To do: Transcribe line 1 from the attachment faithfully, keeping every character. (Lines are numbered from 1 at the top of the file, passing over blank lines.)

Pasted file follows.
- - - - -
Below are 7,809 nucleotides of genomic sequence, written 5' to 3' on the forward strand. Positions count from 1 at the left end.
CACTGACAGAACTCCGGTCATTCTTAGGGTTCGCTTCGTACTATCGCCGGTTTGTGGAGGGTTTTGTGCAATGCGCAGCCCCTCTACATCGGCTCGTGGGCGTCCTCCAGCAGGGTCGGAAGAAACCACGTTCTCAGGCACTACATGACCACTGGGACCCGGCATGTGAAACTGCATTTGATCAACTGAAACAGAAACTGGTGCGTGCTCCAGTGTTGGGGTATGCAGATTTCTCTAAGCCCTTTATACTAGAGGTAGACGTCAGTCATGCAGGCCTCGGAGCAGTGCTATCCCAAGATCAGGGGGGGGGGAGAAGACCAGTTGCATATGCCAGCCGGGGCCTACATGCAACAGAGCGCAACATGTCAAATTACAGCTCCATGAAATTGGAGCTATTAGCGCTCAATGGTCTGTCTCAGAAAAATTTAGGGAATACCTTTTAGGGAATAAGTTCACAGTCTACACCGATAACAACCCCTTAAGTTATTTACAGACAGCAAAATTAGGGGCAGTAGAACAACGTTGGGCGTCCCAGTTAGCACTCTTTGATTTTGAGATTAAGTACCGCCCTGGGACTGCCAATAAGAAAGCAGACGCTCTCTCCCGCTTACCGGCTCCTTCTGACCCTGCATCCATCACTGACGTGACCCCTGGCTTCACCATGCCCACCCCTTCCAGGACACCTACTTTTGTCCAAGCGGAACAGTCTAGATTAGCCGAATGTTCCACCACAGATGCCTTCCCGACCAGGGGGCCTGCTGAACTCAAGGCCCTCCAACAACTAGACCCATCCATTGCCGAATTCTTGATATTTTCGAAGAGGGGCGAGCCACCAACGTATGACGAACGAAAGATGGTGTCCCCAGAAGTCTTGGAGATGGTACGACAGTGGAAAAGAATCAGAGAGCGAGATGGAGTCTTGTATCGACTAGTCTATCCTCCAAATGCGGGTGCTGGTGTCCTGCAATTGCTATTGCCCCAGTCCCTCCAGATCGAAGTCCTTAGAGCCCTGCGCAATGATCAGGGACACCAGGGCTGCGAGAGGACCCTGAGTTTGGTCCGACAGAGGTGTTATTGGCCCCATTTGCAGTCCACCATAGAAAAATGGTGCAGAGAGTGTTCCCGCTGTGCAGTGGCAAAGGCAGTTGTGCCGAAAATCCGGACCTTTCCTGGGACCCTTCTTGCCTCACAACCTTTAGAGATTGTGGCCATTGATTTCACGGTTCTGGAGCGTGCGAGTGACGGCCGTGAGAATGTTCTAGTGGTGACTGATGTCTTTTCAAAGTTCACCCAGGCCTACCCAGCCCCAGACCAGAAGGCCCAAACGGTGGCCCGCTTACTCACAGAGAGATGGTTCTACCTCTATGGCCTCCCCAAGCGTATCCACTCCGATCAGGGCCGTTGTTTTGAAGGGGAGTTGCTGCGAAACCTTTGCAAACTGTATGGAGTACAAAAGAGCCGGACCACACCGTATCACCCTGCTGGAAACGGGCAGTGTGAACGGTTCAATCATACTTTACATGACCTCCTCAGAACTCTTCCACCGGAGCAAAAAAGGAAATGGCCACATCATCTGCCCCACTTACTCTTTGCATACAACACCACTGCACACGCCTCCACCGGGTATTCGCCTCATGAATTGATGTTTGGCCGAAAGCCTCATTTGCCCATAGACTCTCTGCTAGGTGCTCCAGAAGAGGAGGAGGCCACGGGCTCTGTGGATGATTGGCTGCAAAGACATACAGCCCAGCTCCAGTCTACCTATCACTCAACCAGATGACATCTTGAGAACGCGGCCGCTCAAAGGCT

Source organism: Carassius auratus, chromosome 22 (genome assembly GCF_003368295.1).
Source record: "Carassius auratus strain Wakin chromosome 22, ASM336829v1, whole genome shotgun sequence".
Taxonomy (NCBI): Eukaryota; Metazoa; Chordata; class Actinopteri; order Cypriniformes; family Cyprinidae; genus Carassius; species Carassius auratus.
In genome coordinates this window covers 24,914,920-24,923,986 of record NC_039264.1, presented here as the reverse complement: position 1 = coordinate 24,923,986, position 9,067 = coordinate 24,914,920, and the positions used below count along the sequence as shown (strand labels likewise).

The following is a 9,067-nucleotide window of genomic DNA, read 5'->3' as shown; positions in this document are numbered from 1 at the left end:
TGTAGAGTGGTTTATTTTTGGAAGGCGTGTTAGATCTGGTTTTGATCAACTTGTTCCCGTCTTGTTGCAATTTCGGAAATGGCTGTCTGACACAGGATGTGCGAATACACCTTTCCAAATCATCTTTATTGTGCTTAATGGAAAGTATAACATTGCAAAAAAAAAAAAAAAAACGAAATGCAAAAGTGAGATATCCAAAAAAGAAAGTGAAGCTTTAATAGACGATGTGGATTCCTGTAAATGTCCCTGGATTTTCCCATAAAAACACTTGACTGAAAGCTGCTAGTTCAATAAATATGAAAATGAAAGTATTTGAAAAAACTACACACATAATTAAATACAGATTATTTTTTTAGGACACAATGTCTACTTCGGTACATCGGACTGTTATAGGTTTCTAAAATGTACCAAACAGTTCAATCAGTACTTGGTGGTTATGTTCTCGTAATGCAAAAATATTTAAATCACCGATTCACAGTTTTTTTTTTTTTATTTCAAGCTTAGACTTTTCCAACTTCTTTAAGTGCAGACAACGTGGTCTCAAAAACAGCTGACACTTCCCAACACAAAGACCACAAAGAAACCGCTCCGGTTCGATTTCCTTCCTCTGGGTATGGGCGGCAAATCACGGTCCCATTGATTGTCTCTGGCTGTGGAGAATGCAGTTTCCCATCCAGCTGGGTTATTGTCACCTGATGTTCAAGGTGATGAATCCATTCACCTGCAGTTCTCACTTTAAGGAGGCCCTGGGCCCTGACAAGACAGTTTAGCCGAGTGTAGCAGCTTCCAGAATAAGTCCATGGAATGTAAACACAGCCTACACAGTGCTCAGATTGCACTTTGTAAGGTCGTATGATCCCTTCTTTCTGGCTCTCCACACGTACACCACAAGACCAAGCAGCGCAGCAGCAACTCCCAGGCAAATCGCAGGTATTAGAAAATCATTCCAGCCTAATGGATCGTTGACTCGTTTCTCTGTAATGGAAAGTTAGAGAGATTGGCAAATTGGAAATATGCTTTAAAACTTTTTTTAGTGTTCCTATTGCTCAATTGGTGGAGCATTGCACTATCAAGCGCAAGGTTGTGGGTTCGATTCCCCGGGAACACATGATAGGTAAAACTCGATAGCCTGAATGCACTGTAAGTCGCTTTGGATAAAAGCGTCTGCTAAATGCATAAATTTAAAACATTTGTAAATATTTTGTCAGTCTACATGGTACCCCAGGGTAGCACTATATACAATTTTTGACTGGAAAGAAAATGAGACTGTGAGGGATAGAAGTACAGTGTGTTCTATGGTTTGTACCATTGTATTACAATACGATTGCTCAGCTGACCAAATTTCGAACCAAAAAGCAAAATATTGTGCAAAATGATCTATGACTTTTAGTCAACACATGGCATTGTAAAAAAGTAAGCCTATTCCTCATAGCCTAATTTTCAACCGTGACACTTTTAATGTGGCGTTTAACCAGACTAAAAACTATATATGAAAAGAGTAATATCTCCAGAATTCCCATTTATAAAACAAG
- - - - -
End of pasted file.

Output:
Below are 7,809 nucleotides of genomic sequence, written 5' to 3' on the forward strand. Positions count from 1 at the left end.